God’s love went the extra mile with the city of Nineveh. Some people estimate the population of Nineveh to be around five hundred thousand people at this time. Five hundred thousand souls needing to hear God’s message of forgiveness. They certainly did not deserve to receive God’s mercy, yet it is exactly this group that God wanted to share the good news with.
Do we often wonder how God could show his love to the undeserved? In our minds we think various countries might be “unworthy” to hear God’s message. Some countries follow the religion of Islam. They have no fear of God in them. We should not spend time with them. Yet, God’s love goes out to those countries. They are part of the “all nations” spoken of in the Great Commission. Today, we see God’s Word making great strides in those nations. They know the true peace of God’s love for them.
We want to screen some people before they become members of our church. We have a reputation to keep up. We do not want people with a shady past, let alone some red flags on their record. We might not be able to invite our neighbor to church, because they have been married three times. Our coworker drinks the weekend away. Our friend at school struggles with homosexual feelings. Again, God’s love goes the distance for those people. A church is not a country club with no dirty laundry to air. The church stands as a hospital to treat all people infected with sin. God’s love goes to those struggling with the tendencies of sin. God’s love reaches out to those people with the precious news of forgiveness.
What about us? When the finger is pointing right in the middle of our chest, what do we think? All of a sudden we make every excuse in the book. I am a good person. I do good things. I give of my offerings. I come to church. I treat my family well. I do deserve God’s love.
We must remember that no one deserves God’s love. Our attitudes do not always reflect Christian love and concern. We grow lazy at our jobs. We do not faithfully use our gifts to give God all honor and glory. Our thoughts turn to what is in it for me, rather than how can I help others. Our respect for coworkers and those in authority is not always there.
God does not withdraw his love from our life. Just because we mess up or struggle with a certain sin, God’s love goes the extra distance. Even for the many times that we take God’s gift of forgiveness and throw it back in his face by our unthankfulness, God’s love continues in our life. He comes to us through Word and sacrament to wash those sins away. God gives us the strength to fight temptation. God’s love points us to the cross. There is love. There is mercy for us.
God’s love becomes all the more amazing when we consider where we came from. We were slaves to Satan. We were dead in our sin. We had no power to come to him, nor did we want to. God did not write us off. God called us. God loved us. God’s message of forgiveness came to break down the stubbornness of sin in all those undeserving of anything good from him. God’s love comes to the undeserving in order to save them.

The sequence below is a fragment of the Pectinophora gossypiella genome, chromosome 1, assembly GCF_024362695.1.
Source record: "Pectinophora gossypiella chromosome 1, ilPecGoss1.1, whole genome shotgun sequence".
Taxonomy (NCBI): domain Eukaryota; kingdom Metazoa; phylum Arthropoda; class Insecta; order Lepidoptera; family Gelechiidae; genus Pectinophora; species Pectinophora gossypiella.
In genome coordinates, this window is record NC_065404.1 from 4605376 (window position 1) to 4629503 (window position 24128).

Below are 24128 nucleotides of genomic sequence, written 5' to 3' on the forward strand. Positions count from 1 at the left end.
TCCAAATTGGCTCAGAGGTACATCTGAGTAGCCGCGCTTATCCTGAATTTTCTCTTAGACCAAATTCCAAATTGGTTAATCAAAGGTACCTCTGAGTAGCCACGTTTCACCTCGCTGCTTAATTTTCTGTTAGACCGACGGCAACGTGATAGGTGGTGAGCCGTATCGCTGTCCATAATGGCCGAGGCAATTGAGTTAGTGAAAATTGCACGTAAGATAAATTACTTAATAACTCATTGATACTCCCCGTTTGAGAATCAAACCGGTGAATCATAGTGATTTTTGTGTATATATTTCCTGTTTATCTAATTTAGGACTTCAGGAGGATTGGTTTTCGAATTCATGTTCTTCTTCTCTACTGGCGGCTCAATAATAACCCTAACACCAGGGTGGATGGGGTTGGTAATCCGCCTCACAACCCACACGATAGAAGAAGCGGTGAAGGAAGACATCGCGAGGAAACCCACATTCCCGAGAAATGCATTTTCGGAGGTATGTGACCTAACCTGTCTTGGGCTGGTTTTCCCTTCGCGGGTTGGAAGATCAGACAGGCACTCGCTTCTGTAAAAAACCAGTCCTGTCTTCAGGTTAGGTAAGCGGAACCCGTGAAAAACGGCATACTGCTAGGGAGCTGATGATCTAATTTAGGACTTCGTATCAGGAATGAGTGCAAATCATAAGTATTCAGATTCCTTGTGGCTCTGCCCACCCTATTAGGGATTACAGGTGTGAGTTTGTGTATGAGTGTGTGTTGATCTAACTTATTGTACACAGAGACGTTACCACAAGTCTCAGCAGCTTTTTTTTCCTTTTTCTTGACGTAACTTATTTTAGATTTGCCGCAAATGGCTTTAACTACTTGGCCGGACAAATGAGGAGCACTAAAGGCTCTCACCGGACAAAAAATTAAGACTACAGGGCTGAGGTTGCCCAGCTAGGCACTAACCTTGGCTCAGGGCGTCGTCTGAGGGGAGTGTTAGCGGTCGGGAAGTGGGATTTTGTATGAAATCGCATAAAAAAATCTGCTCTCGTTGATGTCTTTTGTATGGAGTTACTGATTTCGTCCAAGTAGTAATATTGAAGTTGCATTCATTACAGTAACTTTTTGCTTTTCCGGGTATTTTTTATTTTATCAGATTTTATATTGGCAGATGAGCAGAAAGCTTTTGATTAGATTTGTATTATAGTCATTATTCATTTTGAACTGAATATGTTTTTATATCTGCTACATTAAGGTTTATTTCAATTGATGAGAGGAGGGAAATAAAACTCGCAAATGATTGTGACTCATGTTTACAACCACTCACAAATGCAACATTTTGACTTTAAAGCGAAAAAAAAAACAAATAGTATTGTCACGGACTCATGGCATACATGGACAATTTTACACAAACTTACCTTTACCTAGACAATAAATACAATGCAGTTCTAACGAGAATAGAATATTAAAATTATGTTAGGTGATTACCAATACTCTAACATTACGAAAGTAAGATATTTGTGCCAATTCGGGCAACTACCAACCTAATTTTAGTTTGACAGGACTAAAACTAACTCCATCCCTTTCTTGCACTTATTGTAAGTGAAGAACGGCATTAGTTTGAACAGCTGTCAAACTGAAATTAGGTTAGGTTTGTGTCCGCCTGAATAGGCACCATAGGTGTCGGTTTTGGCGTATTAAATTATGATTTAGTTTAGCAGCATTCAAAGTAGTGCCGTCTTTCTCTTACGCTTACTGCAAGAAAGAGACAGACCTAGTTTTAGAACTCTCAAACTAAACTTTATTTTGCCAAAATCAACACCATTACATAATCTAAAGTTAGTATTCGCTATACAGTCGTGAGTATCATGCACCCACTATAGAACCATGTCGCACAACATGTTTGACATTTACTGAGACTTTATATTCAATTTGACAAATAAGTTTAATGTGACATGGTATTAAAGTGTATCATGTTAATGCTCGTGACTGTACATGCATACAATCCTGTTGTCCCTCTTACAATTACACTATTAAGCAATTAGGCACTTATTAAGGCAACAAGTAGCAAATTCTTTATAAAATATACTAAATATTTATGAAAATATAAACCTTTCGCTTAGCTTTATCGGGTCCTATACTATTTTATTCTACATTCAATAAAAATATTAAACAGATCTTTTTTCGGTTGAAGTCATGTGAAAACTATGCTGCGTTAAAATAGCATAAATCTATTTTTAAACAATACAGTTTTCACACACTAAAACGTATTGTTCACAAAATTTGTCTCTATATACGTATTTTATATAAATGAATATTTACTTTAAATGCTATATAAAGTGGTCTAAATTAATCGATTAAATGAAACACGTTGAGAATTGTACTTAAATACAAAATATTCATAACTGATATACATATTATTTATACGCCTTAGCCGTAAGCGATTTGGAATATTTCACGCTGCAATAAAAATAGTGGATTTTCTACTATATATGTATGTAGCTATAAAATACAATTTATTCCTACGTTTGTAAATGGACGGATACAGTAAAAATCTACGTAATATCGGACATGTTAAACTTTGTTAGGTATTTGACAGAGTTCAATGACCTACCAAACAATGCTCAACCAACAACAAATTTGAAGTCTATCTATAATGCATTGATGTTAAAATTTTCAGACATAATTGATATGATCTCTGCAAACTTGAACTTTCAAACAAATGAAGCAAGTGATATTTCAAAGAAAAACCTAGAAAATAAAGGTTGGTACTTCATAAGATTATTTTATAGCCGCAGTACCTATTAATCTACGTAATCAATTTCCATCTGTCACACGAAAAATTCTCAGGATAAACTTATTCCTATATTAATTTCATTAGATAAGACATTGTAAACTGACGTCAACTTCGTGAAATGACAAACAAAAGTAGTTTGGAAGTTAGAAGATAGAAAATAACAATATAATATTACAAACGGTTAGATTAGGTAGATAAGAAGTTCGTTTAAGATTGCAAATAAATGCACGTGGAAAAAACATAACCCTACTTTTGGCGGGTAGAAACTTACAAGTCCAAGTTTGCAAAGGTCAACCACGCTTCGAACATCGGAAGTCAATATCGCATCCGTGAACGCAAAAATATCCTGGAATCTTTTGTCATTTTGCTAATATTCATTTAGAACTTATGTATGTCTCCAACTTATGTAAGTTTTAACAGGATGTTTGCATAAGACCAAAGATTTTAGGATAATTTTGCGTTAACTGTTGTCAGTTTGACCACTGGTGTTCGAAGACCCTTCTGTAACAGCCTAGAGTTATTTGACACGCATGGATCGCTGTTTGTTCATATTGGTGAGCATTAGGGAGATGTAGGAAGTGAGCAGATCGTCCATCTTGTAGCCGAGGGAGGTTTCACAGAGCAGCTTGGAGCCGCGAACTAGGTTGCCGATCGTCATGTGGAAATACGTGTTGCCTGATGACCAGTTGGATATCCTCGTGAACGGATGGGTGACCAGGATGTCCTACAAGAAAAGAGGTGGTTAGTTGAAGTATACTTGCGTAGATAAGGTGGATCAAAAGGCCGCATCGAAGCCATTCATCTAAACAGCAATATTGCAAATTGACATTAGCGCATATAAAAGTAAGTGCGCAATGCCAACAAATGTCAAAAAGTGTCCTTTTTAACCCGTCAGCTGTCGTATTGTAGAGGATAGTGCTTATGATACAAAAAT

As the people of Nineveh repented, they showed their remorse. What would God do now? Jonah proclaimed destruction in forty days. The nation surely did not deserve it, did they? “When God saw their actions, that they had turned from their evil way, God relented from the disaster which he said he would bring on them, and he did not carry it out” (Jonah 3:10).
God looked at the nation’s heart and not just their outward appearance. They had genuine sorrow over their sins. They turned, at least at this moment, to God. God relented. He did not bring about the destruction upon the nation. God’s love was patient with this nation. He wanted to give them more time. He wanted this act of repentance to continue on in the life of the people.
God never wants anyone to perish. It is God’s good and gracious will to have all people come to faith and live with him forever in heaven. God gives people every opportunity to repent and come to faith. God was so moved to send his Son into this world to be punished for sin in our place. God provides all we need. Through all of this God wants us to turn to him in repentance.
This is the message God’s messengers, like Jonah and the first disciples, take out to the world. The power did not come from Jonah’s words. He was a weak vessel. The power comes from God. God’s love does not want to see people destroyed in hell. God’s message creates faith in the hearts of people.
This is the importance of our mission work. God calls his messengers, you and me, to go out into the world to preach a very simple message. It does start with us being sinners. We need to recognize that in no way can we save ourselves. For all those who reject God’s love they will face destruction in hell. We need to recognize our unworthiness.
For those who turn to God in faith they will not face destruction. God’s love has provided a way out. God’s love gives us something we do not deserve. This is the other side of the coin we proclaim to the world. We preach Christ crucified. We tell people about a Savior from sin. We proclaim Christ’s love which goes the distance in all things.
“Love conquers all.” Our human love can only go so far. God’s love indeed conquers all. It has conquered our enemies. It has overcome death. God’s love gives us peace. God’s Love Goes the Distance. It comes to those who do not deserve it, you and me included. It saves us from destruction with its wonderful message of forgiveness in Christ. Let us go out and share this amazing love with the world. Amen.